THE ENVIRONMENT WE WORK IN HAS A PROFOUND EFFECT ON OUR HAPPINESS AND PRODUCTIVITY. HERE, EXPERTS WEIGH IN ON HOW TO CREATE A SPACE YOUR EMPLOYEES WILL LOVE.
From Ping-Pong tables to nap pods to cold beer on tap, tech startups have long been associated with cool office space. But what really impacts employees’ well-being, and what’s just fluff? And will any of this matter in a post-pandemic world? Whether you’re designing your office to recruit top talent or reconfiguring your space for an eventual return, we have advice.
Wow Candidates with Thoughtful Design
When you’re trying to attract talent, salary and benefits matter, but so does your office—and more than you might think. “Office design is a reflection of the organization and its culture,” says Dr. Susan Chung, director of Research & Knowledge Management at the American Society of Interior Designers. “Cues from the space—for example, layout, furnishings and artifacts—offer a real glimpse into the organization and can communicate the [company’s] vibe, its organizational values and even some unspoken benefits. These messages can be quite powerful.”
So, what do potential employees look for? Shalini Kumari, a marketer with Zyeta, an interior design firm that specializes in workspaces, says today’s job candidates prefer people-centric workplace design. (“People-centric” cultures put people over profits. The theory is that the more you focus on employee wellness, the more motivated your staff will be to excel, which naturally leads to higher profits.) According to Kumari, the major elements of this type of design are flexible spatial planning that enables employees to work anywhere in the office, data-backed office design to create user-specific workplace experiences for every employee, and sustainable design materials that take employees’ health, as well as the environment, into account. “When a prospective employee sees the importance of people’s well-being and health in an office, he or she will automatically prefer it,” Kumari says.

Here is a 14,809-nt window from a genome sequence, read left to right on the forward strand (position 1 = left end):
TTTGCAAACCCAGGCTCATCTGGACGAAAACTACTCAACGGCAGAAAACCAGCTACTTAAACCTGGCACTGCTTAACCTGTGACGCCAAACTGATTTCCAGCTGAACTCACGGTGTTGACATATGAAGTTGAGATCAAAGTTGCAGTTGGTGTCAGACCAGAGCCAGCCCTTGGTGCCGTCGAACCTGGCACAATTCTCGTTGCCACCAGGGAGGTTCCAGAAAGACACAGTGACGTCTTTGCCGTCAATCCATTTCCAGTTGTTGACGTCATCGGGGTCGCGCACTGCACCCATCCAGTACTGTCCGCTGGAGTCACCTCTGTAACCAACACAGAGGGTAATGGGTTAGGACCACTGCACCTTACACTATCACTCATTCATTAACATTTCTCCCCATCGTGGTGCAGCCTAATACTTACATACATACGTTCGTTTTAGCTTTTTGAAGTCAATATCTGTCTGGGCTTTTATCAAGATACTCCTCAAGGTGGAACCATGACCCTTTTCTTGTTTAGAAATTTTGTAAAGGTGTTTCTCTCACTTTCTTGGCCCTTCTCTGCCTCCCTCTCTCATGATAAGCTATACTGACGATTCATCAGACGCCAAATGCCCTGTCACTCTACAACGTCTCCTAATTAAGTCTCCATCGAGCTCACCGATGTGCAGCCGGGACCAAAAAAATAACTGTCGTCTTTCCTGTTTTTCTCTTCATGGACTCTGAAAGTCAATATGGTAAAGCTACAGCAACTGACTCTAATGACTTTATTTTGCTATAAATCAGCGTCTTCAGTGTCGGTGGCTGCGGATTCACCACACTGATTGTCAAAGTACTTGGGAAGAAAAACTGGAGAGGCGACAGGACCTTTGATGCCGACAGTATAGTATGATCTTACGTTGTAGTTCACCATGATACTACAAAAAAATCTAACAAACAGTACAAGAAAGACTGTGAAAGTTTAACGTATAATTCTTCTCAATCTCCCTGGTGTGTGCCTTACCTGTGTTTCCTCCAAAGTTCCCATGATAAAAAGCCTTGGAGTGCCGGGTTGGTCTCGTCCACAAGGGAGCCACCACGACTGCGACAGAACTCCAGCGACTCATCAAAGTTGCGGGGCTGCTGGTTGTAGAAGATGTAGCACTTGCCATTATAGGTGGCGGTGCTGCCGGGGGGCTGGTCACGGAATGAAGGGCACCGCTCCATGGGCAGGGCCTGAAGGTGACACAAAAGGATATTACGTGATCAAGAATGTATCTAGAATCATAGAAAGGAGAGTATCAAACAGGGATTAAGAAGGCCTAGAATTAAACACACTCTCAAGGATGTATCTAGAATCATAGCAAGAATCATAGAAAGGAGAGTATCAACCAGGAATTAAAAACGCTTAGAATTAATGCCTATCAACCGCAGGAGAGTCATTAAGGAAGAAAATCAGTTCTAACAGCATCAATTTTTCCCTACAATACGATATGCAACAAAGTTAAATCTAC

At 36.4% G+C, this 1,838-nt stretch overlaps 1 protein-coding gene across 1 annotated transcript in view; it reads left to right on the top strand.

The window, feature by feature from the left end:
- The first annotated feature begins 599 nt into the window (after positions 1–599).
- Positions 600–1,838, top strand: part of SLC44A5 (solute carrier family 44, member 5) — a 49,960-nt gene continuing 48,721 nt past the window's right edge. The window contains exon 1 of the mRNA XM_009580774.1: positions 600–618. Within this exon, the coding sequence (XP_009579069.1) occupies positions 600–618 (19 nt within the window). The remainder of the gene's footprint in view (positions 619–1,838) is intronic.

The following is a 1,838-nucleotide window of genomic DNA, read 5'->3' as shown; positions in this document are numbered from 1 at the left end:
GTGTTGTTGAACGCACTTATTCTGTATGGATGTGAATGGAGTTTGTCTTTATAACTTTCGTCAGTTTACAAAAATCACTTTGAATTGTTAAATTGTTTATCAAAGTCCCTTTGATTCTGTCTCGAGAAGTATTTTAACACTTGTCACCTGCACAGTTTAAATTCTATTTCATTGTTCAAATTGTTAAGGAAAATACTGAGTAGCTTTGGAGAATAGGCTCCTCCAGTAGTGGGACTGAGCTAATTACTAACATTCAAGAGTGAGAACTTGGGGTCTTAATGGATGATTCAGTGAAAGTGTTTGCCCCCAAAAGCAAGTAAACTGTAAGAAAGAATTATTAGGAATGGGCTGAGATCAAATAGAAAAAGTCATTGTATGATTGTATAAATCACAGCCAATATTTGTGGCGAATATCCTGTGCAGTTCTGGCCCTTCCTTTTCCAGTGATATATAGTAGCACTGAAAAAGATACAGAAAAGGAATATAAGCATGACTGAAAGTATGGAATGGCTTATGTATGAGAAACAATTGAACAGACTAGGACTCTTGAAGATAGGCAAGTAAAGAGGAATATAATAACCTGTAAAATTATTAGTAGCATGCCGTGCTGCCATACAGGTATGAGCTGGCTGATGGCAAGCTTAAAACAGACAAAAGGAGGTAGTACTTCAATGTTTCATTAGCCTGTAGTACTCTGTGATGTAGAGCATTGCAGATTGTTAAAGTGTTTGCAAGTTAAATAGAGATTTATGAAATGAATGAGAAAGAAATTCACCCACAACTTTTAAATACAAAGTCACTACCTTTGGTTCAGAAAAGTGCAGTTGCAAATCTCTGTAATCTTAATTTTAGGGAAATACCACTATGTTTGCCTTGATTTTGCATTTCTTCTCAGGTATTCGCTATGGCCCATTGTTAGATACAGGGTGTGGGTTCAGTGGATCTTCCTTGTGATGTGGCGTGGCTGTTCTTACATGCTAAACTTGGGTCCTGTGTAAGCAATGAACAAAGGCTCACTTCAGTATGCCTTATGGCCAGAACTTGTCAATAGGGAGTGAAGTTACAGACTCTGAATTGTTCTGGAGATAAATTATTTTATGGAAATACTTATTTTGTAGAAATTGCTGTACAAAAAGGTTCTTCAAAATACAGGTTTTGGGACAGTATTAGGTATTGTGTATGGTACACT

Other experts we consulted also stressed the importance of prioritizing wellness. “In the battle for top talent, environment influences not only personal wellness, but also a company’s ability to recruit and retain employees,” says Steve Levine, president and CEO of AtmosAir Solutions, a Connecticut company that makes bipolar ionization indoor air quality devices for businesses and commercial real estate companies. “Offices are an untapped recruiting tool.”
Levine pointed to a 2019 Harvard survey of more than 1,000 professionals who work in corporate offices. The study authors were surprised to find that indoor air quality was the top amenity requested by study participants; many said that poor air quality made them feel tired and hurt productivity. Access to natural light was also high on the list of employee requests, as was the freedom to personalize their workspace. (On-site fitness facilities ranked near the bottom.)